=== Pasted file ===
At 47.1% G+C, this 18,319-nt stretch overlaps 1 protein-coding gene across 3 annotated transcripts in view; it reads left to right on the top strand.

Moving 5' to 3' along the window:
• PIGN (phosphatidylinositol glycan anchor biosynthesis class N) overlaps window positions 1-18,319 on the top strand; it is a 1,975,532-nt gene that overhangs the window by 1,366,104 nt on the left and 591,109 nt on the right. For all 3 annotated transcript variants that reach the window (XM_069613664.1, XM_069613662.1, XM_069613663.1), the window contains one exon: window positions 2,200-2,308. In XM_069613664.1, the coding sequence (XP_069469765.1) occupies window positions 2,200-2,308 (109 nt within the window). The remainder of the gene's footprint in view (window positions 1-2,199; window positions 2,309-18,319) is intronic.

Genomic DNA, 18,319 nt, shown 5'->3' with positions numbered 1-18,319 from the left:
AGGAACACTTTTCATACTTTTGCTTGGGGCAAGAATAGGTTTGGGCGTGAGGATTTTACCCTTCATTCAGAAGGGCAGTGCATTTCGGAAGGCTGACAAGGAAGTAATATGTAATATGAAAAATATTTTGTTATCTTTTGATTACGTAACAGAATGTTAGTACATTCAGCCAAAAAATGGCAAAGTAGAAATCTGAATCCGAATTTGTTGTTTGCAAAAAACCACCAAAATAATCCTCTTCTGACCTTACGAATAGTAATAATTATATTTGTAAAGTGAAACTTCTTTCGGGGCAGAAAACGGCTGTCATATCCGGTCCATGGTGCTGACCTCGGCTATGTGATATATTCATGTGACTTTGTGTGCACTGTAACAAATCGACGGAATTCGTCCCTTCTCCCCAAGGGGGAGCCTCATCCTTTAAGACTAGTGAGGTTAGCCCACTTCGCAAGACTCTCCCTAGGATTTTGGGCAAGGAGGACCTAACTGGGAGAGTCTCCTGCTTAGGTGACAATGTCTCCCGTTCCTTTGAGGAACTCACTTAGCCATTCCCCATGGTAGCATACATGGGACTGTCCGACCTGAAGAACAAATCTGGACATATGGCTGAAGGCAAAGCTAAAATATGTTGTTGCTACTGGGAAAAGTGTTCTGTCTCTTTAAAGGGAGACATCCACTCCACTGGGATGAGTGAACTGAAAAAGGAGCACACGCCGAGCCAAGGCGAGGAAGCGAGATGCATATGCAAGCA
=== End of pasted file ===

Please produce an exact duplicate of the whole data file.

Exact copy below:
At 47.1% G+C, this 18,319-nt stretch overlaps 1 protein-coding gene across 3 annotated transcripts in view; it reads left to right on the top strand.

Moving 5' to 3' along the window:
• PIGN (phosphatidylinositol glycan anchor biosynthesis class N) overlaps window positions 1-18,319 on the top strand; it is a 1,975,532-nt gene that overhangs the window by 1,366,104 nt on the left and 591,109 nt on the right. For all 3 annotated transcript variants that reach the window (XM_069613664.1, XM_069613662.1, XM_069613663.1), the window contains one exon: window positions 2,200-2,308. In XM_069613664.1, the coding sequence (XP_069469765.1) occupies window positions 2,200-2,308 (109 nt within the window). The remainder of the gene's footprint in view (window positions 1-2,199; window positions 2,309-18,319) is intronic.

Genomic DNA, 18,319 nt, shown 5'->3' with positions numbered 1-18,319 from the left:
AGGAACACTTTTCATACTTTTGCTTGGGGCAAGAATAGGTTTGGGCGTGAGGATTTTACCCTTCATTCAGAAGGGCAGTGCATTTCGGAAGGCTGACAAGGAAGTAATATGTAATATGAAAAATATTTTGTTATCTTTTGATTACGTAACAGAATGTTAGTACATTCAGCCAAAAAATGGCAAAGTAGAAATCTGAATCCGAATTTGTTGTTTGCAAAAAACCACCAAAATAATCCTCTTCTGACCTTACGAATAGTAATAATTATATTTGTAAAGTGAAACTTCTTTCGGGGCAGAAAACGGCTGTCATATCCGGTCCATGGTGCTGACCTCGGCTATGTGATATATTCATGTGACTTTGTGTGCACTGTAACAAATCGACGGAATTCGTCCCTTCTCCCCAAGGGGGAGCCTCATCCTTTAAGACTAGTGAGGTTAGCCCACTTCGCAAGACTCTCCCTAGGATTTTGGGCAAGGAGGACCTAACTGGGAGAGTCTCCTGCTTAGGTGACAATGTCTCCCGTTCCTTTGAGGAACTCACTTAGCCATTCCCCATGGTAGCATACATGGGACTGTCCGACCTGAAGAACAAATCTGGACATATGGCTGAAGGCAAAGCTAAAATATGTTGTTGCTACTGGGAAAAGTGTTCTGTCTCTTTAAAGGGAGACATCCACTCCACTGGGATGAGTGAACTGAAAAAGGAGCACACGCCGAGCCAAGGCGAGGAAGCGAGATGCATATGCAAGCA